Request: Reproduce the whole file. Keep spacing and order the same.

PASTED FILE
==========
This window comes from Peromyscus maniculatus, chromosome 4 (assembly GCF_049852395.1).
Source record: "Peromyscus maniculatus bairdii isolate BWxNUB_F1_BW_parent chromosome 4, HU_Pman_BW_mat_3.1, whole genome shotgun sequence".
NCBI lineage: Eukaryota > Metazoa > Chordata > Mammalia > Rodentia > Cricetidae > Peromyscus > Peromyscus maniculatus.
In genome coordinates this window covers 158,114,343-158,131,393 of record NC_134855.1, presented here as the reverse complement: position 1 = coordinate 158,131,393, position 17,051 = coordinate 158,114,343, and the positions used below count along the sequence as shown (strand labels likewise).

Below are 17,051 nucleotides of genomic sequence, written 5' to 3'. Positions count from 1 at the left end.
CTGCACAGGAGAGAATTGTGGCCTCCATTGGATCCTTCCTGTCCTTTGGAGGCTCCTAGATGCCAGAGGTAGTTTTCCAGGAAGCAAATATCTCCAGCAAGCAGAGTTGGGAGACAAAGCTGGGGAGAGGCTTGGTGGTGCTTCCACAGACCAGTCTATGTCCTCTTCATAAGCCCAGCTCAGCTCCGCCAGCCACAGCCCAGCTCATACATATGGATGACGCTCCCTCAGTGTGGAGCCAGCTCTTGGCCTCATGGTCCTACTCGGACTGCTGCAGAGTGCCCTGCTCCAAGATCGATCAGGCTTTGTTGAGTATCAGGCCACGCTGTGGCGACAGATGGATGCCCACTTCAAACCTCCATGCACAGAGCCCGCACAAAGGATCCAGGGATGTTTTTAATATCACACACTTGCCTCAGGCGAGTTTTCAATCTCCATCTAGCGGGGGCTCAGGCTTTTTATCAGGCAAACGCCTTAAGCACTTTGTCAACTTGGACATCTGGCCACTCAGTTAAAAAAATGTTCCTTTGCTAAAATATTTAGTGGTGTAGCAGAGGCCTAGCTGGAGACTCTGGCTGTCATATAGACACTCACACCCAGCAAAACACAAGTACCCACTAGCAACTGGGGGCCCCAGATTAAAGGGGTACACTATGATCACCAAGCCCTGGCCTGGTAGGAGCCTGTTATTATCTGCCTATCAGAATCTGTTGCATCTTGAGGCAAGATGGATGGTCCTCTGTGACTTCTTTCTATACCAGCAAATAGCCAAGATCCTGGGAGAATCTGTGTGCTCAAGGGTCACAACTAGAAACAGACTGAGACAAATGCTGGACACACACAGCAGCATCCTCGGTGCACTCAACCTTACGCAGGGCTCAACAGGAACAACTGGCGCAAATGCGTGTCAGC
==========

This window comes from Peromyscus maniculatus, chromosome 4 (assembly GCF_049852395.1).
Source record: "Peromyscus maniculatus bairdii isolate BWxNUB_F1_BW_parent chromosome 4, HU_Pman_BW_mat_3.1, whole genome shotgun sequence".
NCBI lineage: Eukaryota > Metazoa > Chordata > Mammalia > Rodentia > Cricetidae > Peromyscus > Peromyscus maniculatus.
In genome coordinates this window covers 158,114,343-158,131,393 of record NC_134855.1, presented here as the reverse complement: position 1 = coordinate 158,131,393, position 17,051 = coordinate 158,114,343, and the positions used below count along the sequence as shown (strand labels likewise).

Below are 17,051 nucleotides of genomic sequence, written 5' to 3'. Positions count from 1 at the left end.
CTGCACAGGAGAGAATTGTGGCCTCCATTGGATCCTTCCTGTCCTTTGGAGGCTCCTAGATGCCAGAGGTAGTTTTCCAGGAAGCAAATATCTCCAGCAAGCAGAGTTGGGAGACAAAGCTGGGGAGAGGCTTGGTGGTGCTTCCACAGACCAGTCTATGTCCTCTTCATAAGCCCAGCTCAGCTCCGCCAGCCACAGCCCAGCTCATACATATGGATGACGCTCCCTCAGTGTGGAGCCAGCTCTTGGCCTCATGGTCCTACTCGGACTGCTGCAGAGTGCCCTGCTCCAAGATCGATCAGGCTTTGTTGAGTATCAGGCCACGCTGTGGCGACAGATGGATGCCCACTTCAAACCTCCATGCACAGAGCCCGCACAAAGGATCCAGGGATGTTTTTAATATCACACACTTGCCTCAGGCGAGTTTTCAATCTCCATCTAGCGGGGGCTCAGGCTTTTTATCAGGCAAACGCCTTAAGCACTTTGTCAACTTGGACATCTGGCCACTCAGTTAAAAAAATGTTCCTTTGCTAAAATATTTAGTGGTGTAGCAGAGGCCTAGCTGGAGACTCTGGCTGTCATATAGACACTCACACCCAGCAAAACACAAGTACCCACTAGCAACTGGGGGCCCCAGATTAAAGGGGTACACTATGATCACCAAGCCCTGGCCTGGTAGGAGCCTGTTATTATCTGCCTATCAGAATCTGTTGCATCTTGAGGCAAGATGGATGGTCCTCTGTGACTTCTTTCTATACCAGCAAATAGCCAAGATCCTGGGAGAATCTGTGTGCTCAAGGGTCACAACTAGAAACAGACTGAGACAAATGCTGGACACACACAGCAGCATCCTCGGTGCACTCAACCTTACGCAGGGCTCAACAGGAACAACTGGCGCAAATGCGTGTCAGC